First responders excluded from 9/11 memorial

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Chaplain of the FDNY's uniform is put on display on the 10 year anniversary of 9/11. Photo courtesy of Associated Press/ Tina Fineberg

The first responders on Sept. 11, 2001 were welcomed as heroes the day of the attacks. Ten years later, New York City turned them away.

Due to space constraints, the first responders were not invited to this year’s Sept. 11 memorial at ground zero, New York City Mayor Michael Bloomberg’s office confirmed.

Bloomberg spokesman Andrew Brent said in a statement that the annual memorial was for victims’ families, CNN reported.

Brent said the city is working to honor the first responders and other groups at different times and places.

But current and former first responders are unhappy about being excluded.

“I’m absolutely disgusted,” said retired NYPD officer Anthony Flammia, according to FOX News.

Flammia said the omission was “a total disrespect to the responders … it’s very easy for them to make the space for us.”

In addition to excluding the first responders from this year’s memorial, this service did not specifically include clergy members or prayer.

Senior legal fellow Cathy Ruse of the Family Research Council, a non-profit advocacy group, and New York City councilman Fernando Cabrera delivered a petition with over 62,000 signatures to Bloomberg in an effort to allow first responders and clergy members to attend the memorial on Sept. 8, according to a Family Research Council press release.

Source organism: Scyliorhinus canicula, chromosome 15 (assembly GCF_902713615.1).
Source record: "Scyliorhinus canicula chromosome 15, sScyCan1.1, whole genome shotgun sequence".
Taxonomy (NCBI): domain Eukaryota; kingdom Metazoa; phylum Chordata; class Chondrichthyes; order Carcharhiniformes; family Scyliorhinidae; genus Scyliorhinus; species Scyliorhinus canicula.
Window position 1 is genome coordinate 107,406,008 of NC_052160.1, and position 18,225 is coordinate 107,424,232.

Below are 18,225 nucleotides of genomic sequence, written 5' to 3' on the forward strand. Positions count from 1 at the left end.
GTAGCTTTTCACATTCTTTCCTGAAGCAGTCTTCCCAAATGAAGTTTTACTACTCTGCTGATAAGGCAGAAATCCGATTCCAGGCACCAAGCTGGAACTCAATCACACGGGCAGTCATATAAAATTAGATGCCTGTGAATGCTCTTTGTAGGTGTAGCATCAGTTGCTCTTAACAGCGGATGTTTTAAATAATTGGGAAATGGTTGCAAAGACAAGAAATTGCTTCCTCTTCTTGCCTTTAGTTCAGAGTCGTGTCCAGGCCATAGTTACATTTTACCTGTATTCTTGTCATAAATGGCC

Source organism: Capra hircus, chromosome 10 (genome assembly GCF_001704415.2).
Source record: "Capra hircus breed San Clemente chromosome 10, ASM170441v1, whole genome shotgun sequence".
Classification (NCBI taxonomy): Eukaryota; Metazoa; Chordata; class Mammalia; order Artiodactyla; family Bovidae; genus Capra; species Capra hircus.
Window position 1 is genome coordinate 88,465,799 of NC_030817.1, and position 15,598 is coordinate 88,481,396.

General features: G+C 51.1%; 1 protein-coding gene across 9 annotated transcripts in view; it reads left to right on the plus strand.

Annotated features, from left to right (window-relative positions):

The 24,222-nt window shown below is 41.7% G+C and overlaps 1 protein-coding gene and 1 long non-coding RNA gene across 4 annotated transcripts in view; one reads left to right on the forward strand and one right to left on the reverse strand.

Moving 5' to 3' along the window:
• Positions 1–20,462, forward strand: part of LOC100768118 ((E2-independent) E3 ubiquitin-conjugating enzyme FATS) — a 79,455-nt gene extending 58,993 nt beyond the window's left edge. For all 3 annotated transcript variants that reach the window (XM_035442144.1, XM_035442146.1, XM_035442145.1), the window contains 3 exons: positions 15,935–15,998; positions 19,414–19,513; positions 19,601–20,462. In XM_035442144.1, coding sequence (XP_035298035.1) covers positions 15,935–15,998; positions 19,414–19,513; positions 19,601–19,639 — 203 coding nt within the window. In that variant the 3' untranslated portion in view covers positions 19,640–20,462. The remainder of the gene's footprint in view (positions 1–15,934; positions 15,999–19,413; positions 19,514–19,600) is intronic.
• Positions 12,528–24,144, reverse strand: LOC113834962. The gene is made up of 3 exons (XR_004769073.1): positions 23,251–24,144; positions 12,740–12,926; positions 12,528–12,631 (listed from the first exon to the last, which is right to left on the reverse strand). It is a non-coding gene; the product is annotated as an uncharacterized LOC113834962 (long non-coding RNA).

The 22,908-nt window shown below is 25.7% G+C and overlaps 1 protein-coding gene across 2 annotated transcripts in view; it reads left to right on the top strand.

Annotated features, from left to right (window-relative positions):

“Banning religion from the memorial of this tragedy is, in fact, unnatural for America, and for Americans,” Ruse said in the release. “It’s hollow and strange. It feels like an attempt to scrub the history books of the importance that God and faith played on that day and afterwards, and even to rewrite our long-cherished tradition as a nation of elected officials including clergy and invoking God at every point of crisis.”

Bloomberg’s office said the first responders have not been invited to the nine previous memorial services either.

Morris Faitelewicz, a first responder and vice president of the Auxiliary Police Supervisors Benevolent Association, called that explanation “nonsense,” CNN reported. Faitelewicz said that while there are not usually formal invitations, the first responders have been able to attend all previous memorials by showing up.

Students also expressed strong opinions about the first responders’ exclusion from the service.

Tess Quinlan, a sophomore in the College of Communication, lived in Montclair, N.J., in on Sept. 11, 2001. Her church pastor’s brother, a New York City Fire Department fire chaplain, died in the attacks.

“You have to remember them, because if you don’t, then it totally diminishes everything that they died for,” Quinlan said in a video interview.

Donnie Dwyer, a senior in the College of Communication, witnessed the attacks as a sixth-grader living in New York.

“(We) as a country will strive (to) move on from that and remember all the firemen and all the people that worked there to make a living,” Dwyer said in a video interview.

Anthony Allegretti, a junior in the College of Arts & Sciences, said this was an insult to the first responders.

“That’s the most ridiculous thing you could do to the men who probably saved countless lives,” he said.

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